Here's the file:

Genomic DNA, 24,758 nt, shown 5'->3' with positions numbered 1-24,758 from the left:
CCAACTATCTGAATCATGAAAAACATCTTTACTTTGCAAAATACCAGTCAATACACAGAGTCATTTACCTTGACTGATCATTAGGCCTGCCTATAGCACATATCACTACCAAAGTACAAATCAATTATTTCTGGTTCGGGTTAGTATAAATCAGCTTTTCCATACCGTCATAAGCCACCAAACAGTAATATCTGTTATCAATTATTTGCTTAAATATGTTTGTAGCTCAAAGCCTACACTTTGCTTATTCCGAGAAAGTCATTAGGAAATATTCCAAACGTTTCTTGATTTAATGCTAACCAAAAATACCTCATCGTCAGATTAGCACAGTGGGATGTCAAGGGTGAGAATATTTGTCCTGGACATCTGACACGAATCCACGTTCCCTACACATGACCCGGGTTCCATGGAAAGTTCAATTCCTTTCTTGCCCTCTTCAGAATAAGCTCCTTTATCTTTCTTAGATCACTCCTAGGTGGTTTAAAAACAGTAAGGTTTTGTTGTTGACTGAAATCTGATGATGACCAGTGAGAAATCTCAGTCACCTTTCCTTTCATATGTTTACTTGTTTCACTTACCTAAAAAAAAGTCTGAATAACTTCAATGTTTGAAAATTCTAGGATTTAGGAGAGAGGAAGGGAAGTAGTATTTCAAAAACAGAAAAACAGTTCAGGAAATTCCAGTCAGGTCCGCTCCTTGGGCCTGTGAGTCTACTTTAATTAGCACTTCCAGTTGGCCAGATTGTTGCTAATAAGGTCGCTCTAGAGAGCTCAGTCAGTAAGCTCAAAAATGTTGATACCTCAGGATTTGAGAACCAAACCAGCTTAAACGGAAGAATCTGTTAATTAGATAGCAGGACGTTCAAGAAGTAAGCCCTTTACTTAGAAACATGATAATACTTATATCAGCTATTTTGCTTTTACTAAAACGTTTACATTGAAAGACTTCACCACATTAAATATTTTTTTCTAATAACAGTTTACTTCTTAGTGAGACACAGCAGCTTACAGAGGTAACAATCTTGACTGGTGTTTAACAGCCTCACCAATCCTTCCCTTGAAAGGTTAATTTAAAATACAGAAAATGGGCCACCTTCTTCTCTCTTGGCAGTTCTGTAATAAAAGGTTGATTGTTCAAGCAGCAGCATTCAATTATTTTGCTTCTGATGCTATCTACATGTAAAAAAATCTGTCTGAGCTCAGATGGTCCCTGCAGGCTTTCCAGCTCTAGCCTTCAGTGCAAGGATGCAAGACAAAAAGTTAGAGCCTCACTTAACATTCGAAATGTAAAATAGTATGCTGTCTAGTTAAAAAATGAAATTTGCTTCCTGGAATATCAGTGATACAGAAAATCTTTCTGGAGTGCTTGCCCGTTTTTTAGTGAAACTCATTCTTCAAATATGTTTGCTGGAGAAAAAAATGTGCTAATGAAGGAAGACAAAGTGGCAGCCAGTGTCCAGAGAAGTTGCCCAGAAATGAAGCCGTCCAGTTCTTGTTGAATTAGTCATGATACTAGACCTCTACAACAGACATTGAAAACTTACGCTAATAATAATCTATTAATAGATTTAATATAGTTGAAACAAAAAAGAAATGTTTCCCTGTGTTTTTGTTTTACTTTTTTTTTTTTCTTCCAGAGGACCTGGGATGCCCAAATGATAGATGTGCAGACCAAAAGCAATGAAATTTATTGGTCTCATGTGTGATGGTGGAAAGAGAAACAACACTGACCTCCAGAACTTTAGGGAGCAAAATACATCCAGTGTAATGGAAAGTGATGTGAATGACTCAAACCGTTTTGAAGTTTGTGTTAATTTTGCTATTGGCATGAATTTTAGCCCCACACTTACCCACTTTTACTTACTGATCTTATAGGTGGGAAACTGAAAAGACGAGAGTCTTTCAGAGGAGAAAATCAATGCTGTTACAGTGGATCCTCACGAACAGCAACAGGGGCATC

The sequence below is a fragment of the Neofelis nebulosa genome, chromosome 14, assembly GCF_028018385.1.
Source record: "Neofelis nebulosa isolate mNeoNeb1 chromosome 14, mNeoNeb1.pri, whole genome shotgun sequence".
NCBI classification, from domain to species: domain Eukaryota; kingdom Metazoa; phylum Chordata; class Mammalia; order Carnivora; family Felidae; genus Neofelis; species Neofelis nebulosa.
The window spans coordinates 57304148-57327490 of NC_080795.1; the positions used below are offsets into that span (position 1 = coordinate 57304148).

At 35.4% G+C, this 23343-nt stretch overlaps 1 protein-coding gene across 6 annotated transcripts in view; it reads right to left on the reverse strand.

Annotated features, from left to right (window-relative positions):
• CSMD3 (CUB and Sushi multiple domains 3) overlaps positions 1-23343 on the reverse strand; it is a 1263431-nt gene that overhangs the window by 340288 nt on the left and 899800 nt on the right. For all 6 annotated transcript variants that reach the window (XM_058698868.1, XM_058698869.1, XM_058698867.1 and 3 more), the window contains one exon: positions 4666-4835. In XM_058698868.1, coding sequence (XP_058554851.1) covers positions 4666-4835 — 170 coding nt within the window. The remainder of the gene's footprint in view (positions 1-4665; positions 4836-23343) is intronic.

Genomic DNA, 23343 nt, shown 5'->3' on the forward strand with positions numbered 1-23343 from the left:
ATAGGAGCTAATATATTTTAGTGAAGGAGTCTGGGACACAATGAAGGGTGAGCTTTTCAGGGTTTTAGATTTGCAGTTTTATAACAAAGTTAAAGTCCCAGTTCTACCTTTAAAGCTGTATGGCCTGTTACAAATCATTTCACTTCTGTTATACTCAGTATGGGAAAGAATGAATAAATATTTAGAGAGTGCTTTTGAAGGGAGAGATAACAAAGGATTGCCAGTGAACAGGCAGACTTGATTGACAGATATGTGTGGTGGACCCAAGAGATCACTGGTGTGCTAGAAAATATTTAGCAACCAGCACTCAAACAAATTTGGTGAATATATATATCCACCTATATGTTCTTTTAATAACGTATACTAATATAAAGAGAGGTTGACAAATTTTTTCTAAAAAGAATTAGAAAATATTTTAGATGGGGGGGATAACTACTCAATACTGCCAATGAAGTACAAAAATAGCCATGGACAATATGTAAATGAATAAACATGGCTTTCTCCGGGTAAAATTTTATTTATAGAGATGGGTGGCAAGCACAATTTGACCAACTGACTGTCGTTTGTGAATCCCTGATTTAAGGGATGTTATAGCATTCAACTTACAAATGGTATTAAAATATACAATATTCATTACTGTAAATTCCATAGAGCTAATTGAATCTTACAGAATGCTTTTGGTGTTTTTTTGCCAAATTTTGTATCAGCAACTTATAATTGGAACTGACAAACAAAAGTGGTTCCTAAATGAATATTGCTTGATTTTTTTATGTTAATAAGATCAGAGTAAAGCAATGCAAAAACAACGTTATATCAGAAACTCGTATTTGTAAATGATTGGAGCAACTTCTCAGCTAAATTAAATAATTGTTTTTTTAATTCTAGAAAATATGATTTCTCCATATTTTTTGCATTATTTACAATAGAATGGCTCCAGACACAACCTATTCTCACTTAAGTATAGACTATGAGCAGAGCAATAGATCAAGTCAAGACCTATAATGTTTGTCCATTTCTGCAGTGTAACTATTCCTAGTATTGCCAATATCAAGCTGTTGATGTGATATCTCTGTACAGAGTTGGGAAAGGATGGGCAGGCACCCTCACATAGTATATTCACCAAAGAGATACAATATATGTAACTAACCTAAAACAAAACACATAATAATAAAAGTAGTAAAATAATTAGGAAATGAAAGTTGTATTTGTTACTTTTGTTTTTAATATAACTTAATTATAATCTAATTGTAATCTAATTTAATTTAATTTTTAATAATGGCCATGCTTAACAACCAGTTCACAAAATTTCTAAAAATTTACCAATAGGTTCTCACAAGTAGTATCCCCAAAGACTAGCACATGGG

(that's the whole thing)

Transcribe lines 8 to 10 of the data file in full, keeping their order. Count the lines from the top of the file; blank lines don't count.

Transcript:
Annotated features, from left to right (window-relative positions):
• CSMD3 (CUB and Sushi multiple domains 3) overlaps positions 1-23343 on the reverse strand; it is a 1263431-nt gene that overhangs the window by 340288 nt on the left and 899800 nt on the right. For all 6 annotated transcript variants that reach the window (XM_058698868.1, XM_058698869.1, XM_058698867.1 and 3 more), the window contains one exon: positions 4666-4835. In XM_058698868.1, coding sequence (XP_058554851.1) covers positions 4666-4835 — 170 coding nt within the window. The remainder of the gene's footprint in view (positions 1-4665; positions 4836-23343) is intronic.

Genomic DNA, 23343 nt, shown 5'->3' on the forward strand with positions numbered 1-23343 from the left: